SKINS: A Way Of Life

1969 is happening again…
A collection of never before seen images capturing the defiant spirit and eccentric creativity of British youth.
This book covers the historical and political landscape and looks at the attitude/beliefs/ideology and aesthetics of the scene.
1966 Mod culture was dying. England won the world cup. The psychedelic wave of hippy culture was rising. But it did not appeal to all the kids. Not the ones from the rougher new estates…
Don’t give me your hippy revolution. I don’t trust it. You can tune in and drop out because you know daddy can bail you out later. I’m gonna work hard and I’m gonna play harder. You keep the LSD and I’ll keep the speed. You keep Pink Floyd and I’ll have Desmond Dekker. There ain’t gonna be no revolution.
There ain’t gonna be no classless society. But we don’t care.
We’ve got the pub, the terrace and the Mecca dancehall on a Saturday night. We will always have our neighbourhoods, our communities – we’ll always have each other.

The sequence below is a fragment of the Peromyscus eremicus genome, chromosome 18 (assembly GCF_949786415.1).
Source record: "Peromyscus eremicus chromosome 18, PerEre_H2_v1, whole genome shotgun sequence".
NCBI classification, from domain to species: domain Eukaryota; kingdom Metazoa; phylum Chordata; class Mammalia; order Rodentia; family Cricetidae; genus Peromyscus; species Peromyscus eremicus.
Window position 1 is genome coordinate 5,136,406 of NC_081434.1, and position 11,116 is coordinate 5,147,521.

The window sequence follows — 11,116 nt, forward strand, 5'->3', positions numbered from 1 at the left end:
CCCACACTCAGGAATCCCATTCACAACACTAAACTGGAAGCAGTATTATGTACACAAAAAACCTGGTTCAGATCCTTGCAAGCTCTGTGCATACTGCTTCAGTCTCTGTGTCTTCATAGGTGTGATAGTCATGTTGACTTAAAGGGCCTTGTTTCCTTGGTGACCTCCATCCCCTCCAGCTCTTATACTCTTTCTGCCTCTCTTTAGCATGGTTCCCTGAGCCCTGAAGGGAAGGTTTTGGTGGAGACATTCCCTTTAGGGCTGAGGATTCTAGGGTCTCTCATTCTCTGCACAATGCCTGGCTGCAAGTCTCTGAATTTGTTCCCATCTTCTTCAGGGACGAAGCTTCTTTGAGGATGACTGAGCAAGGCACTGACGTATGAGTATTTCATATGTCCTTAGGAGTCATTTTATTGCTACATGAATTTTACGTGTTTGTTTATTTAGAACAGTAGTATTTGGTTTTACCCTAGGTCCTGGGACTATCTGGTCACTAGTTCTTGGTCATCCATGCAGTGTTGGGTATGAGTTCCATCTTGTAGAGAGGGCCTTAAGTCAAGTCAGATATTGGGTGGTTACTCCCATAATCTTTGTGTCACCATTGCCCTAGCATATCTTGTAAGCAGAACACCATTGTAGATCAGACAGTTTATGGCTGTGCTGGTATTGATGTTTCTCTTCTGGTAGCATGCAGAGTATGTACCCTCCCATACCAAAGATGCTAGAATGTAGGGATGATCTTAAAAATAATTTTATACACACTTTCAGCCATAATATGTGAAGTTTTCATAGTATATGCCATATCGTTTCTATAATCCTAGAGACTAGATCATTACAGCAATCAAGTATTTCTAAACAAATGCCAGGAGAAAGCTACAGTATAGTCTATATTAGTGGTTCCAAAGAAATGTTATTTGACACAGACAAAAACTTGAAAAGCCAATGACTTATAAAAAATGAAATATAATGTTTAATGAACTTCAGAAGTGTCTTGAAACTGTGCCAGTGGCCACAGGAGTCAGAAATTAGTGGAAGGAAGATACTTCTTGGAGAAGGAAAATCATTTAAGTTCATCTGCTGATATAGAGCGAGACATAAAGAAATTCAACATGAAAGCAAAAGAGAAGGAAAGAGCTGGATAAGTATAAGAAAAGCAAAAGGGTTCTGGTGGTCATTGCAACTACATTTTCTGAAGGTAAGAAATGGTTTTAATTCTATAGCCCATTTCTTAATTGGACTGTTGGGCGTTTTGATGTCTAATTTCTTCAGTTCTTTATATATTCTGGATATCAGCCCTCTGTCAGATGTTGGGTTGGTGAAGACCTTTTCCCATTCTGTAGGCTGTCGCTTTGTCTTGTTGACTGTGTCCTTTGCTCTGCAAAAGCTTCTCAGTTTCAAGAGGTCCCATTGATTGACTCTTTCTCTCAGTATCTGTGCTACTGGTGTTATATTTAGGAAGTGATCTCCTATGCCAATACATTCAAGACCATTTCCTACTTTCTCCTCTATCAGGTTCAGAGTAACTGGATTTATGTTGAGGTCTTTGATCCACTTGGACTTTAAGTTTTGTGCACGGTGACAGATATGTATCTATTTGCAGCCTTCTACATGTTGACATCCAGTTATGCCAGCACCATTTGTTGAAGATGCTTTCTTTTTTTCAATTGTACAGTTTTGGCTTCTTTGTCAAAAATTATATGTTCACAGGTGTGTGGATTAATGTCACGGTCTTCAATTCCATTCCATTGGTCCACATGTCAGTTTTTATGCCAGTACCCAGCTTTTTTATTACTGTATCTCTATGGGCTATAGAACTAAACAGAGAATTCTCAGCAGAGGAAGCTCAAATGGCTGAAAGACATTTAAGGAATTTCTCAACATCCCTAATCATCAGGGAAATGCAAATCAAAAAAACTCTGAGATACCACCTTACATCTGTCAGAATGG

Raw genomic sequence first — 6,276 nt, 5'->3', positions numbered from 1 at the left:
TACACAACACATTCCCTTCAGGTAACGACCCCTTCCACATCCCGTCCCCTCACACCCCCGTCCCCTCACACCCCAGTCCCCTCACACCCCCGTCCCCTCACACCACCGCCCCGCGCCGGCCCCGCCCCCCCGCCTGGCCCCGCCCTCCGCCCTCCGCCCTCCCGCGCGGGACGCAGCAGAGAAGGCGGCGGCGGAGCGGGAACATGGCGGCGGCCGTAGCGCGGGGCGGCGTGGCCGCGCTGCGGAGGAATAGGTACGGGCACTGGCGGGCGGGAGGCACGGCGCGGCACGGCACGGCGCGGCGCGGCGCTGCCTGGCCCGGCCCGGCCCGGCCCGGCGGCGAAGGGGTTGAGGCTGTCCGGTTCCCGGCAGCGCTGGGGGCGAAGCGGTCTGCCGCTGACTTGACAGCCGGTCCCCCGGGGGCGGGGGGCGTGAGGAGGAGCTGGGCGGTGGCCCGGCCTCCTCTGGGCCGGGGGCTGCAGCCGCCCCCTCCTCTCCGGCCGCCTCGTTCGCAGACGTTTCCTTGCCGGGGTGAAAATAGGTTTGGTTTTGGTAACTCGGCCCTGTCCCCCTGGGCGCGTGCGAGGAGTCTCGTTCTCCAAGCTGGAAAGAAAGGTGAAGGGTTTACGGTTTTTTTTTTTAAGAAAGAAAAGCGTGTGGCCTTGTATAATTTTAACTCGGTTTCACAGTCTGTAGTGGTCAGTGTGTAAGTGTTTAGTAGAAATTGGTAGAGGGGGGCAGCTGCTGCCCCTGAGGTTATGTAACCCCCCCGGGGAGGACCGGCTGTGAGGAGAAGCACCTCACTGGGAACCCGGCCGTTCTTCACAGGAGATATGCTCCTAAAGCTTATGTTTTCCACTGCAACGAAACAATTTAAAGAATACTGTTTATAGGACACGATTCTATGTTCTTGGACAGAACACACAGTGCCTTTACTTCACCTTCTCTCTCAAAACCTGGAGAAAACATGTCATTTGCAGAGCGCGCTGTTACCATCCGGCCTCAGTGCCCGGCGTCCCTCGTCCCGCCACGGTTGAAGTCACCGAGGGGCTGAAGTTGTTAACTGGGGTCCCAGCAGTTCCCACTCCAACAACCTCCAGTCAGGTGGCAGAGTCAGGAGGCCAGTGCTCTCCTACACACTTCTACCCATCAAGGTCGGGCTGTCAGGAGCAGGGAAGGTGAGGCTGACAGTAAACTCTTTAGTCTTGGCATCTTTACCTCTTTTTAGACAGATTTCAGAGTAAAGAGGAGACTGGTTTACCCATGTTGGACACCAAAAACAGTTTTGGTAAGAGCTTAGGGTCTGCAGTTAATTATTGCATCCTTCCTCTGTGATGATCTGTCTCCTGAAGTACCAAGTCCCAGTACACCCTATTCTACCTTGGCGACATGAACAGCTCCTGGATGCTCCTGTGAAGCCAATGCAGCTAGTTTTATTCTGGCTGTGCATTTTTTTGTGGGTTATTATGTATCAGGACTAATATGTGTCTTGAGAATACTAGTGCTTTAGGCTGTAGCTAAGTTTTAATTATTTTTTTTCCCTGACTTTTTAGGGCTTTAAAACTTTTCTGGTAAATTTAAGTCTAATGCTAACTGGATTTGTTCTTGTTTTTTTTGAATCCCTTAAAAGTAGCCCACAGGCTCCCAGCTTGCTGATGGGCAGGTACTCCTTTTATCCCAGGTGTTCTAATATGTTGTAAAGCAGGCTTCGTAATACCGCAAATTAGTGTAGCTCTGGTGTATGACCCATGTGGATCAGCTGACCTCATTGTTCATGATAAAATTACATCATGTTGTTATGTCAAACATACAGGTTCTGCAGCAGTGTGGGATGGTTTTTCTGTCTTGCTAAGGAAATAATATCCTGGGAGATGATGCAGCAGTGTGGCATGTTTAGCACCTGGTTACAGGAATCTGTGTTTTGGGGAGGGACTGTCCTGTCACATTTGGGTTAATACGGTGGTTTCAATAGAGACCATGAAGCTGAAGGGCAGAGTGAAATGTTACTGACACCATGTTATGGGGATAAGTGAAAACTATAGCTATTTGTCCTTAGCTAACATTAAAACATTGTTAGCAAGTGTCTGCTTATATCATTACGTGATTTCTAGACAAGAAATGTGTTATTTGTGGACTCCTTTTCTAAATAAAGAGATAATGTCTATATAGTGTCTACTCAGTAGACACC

SPIRIT OF ‘69.
WE HAVE OUR PRIDE. WE HAVE OUR RESPECT.
WE KNOW HOW TO FIGHT.
We’re proud to be British and Not in the way the politically correct think.
We love Jamaican street style. We love American soul music. We wear German boots. And I’ll tell you a secret…a lot of us used to be Mods.
Above all: WE LOVE THE MUSIC.
Trojan records, launched in 1968, becomes the symbol of the original skinhead movement. Ska, Rocksteady, Reggae and Dub were outsider scenes that attracted working class outsider youth. They laid the foundations for all the British subcultures that followed.
The SKINS have never been more relevant. In a time when we are sold the lie that all working class people are racists, and that all cultural movements come from art school kids with professional parents – it’s time for the spirit of ‘69 to shine again.